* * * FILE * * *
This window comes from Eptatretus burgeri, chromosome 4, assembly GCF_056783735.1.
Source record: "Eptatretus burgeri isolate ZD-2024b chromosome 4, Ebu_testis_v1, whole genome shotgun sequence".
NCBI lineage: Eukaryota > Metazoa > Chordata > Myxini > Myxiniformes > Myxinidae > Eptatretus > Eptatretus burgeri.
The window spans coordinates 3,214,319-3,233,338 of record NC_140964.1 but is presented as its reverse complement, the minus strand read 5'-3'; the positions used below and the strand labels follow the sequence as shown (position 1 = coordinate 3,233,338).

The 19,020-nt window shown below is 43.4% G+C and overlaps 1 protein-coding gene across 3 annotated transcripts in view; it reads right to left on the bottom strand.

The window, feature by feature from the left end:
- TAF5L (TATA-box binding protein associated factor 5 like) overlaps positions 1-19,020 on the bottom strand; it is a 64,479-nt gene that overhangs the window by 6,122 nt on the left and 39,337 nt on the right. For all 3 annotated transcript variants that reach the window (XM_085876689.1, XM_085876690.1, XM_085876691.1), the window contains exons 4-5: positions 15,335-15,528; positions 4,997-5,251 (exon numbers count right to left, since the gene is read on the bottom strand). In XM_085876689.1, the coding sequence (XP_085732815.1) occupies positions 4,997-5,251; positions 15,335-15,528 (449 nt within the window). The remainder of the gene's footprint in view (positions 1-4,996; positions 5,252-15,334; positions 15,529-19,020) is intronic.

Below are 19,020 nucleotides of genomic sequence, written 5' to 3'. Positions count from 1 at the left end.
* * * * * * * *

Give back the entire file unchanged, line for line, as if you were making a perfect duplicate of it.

This window comes from Eptatretus burgeri, chromosome 4, assembly GCF_056783735.1.
Source record: "Eptatretus burgeri isolate ZD-2024b chromosome 4, Ebu_testis_v1, whole genome shotgun sequence".
NCBI lineage: Eukaryota > Metazoa > Chordata > Myxini > Myxiniformes > Myxinidae > Eptatretus > Eptatretus burgeri.
The window spans coordinates 3,214,319-3,233,338 of record NC_140964.1 but is presented as its reverse complement, the minus strand read 5'-3'; the positions used below and the strand labels follow the sequence as shown (position 1 = coordinate 3,233,338).

The 19,020-nt window shown below is 43.4% G+C and overlaps 1 protein-coding gene across 3 annotated transcripts in view; it reads right to left on the bottom strand.

The window, feature by feature from the left end:
- TAF5L (TATA-box binding protein associated factor 5 like) overlaps positions 1-19,020 on the bottom strand; it is a 64,479-nt gene that overhangs the window by 6,122 nt on the left and 39,337 nt on the right. For all 3 annotated transcript variants that reach the window (XM_085876689.1, XM_085876690.1, XM_085876691.1), the window contains exons 4-5: positions 15,335-15,528; positions 4,997-5,251 (exon numbers count right to left, since the gene is read on the bottom strand). In XM_085876689.1, the coding sequence (XP_085732815.1) occupies positions 4,997-5,251; positions 15,335-15,528 (449 nt within the window). The remainder of the gene's footprint in view (positions 1-4,996; positions 5,252-15,334; positions 15,529-19,020) is intronic.

Below are 19,020 nucleotides of genomic sequence, written 5' to 3'. Positions count from 1 at the left end.